Kim Wallen, professor of psychology and behavioral neuroendocrinology at Emory University, is busy doing the math to find out. And, yes, he says, simple physiology may have a lot to do with orgasm ease -- specifically, how far a woman's clitoris lies from her vagina.
fingers, toys or tongue -- during sexual intercourse.
In fact, there's even an easy "rule of thumb," Wallen says: Clitoris-vagina distances less than 2.5 cm -- that's roughly from the tip of your thumb to your first knuckle -- tend to yield reliable orgasms during sex. More than a thumb's length? Regular intercourse alone typically might not do the trick.
Wallen is not the first to check into this "C-V distance." In the 1920s, Princess Marie Bonaparte, a French psychoanalyst and close friend of Sigmund Freud, grew fed up with her own lack of orgasmic response. In her professional practice, she saw plenty of patients with the same complaint ("frigidity," in the parlance of the day).
She blamed physiology, not psyche.
Bonaparte collected C-V and orgasm data from her patients and in 1924 delicately published her observations under a pseudonym. (She also persuaded an Austrian surgeon to experiment on her, by cutting around her clitoris and stretching it closer to her vagina -- with disappointing results.)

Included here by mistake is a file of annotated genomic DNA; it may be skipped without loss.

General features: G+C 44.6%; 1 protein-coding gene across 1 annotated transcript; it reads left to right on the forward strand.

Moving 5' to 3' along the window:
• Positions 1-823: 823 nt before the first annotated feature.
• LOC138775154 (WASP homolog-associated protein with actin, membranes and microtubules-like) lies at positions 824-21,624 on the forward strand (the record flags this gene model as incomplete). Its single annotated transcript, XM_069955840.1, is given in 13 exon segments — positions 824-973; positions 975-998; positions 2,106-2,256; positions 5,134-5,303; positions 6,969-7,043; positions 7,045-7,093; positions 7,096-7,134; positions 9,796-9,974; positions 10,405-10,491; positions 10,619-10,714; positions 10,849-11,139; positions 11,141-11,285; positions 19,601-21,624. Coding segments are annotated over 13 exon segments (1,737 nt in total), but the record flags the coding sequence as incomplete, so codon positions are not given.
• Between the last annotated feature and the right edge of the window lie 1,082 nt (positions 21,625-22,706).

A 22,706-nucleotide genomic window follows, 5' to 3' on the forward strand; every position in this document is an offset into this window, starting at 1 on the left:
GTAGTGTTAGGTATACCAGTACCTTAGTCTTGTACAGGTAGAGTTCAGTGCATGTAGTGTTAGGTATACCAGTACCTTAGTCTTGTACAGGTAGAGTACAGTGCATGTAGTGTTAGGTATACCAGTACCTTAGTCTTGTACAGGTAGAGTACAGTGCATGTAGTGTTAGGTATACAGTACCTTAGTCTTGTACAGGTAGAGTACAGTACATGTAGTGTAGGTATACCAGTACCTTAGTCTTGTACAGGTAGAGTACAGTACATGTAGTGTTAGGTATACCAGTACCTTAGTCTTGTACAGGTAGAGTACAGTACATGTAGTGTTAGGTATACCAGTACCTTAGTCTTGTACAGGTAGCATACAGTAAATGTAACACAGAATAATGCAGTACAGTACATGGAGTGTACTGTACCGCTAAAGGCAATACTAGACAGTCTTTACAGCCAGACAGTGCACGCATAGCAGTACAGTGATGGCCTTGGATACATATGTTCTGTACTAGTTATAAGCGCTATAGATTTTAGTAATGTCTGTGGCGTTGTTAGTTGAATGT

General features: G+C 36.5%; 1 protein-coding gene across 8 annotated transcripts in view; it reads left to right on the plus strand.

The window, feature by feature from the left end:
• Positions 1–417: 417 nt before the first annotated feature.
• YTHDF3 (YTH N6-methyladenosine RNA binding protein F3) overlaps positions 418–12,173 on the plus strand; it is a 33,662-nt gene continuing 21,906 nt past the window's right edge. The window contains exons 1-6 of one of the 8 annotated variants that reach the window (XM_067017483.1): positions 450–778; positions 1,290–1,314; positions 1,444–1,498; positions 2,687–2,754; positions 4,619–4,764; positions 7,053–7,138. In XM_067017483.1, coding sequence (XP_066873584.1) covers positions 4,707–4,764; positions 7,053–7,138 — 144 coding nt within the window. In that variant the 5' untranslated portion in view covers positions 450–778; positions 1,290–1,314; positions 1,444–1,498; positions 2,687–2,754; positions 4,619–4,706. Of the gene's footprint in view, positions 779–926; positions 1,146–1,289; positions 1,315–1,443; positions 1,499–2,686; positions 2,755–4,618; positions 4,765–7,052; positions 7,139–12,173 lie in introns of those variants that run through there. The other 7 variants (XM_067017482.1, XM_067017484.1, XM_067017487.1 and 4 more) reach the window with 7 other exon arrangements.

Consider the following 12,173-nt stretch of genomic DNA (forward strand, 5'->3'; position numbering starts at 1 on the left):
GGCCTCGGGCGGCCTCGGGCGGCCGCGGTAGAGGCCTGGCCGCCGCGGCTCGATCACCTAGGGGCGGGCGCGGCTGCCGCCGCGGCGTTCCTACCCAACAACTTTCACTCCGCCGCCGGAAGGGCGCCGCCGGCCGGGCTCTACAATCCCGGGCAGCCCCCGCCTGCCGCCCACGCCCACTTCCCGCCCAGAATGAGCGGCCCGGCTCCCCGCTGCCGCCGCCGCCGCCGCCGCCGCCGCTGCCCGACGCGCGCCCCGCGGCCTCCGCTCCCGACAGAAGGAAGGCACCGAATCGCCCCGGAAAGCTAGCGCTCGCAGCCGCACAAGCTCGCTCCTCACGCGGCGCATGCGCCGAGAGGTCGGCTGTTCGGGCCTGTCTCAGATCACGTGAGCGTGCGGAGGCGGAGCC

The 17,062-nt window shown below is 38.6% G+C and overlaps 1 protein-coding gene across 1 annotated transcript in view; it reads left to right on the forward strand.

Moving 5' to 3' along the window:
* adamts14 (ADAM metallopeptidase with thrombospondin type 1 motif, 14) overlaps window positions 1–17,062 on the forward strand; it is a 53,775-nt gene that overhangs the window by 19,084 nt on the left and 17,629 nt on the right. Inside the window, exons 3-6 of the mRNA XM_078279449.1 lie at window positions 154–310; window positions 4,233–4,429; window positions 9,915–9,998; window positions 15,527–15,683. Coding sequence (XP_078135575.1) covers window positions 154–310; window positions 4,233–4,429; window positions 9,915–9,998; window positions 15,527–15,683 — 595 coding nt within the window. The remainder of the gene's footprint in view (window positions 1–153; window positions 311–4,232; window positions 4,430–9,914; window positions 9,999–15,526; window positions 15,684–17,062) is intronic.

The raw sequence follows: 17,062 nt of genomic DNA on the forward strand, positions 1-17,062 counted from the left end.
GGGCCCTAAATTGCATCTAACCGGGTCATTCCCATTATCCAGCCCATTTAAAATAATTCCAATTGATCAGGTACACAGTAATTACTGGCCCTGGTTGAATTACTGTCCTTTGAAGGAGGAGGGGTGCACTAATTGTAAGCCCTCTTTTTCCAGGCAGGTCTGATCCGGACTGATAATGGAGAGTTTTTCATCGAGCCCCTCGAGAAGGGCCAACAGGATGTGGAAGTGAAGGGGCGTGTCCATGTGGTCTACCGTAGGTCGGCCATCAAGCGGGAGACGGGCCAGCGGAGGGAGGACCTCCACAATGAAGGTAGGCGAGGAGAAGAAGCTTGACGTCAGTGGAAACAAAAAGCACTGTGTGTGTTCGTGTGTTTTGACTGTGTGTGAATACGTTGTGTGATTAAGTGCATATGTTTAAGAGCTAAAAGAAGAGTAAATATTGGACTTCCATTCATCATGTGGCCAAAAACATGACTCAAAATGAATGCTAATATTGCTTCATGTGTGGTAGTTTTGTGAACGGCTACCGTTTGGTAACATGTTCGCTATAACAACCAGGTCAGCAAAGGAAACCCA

Recently, Wallen dug up Bonaparte's measurements and analyzed them with modern statistical techniques. Sure enough, he found a striking correlation. Now he is hoping to do his own measurement study.
Preliminary work has revealed that only about 7% of women always have orgasms with sex alone, he says, while 27% say they never do. The current research hold-up: developing a reliable, at-home technique for measuring C-V distance, especially one that can deal with stretchy skin.
Women with a large C-V distance should not be discouraged, Wallen says. "Personally, I don't think the inability to experience no-hands, penis-only intercourse with orgasm says anything about a happy sex life," he says. "Maybe it could allow couples to be a bit more inventive in how they have sex."
He acknowledges that the measure might become one more standard women feel they need to live up to, like breast size. "People would ask, 'Is your distance really small?' "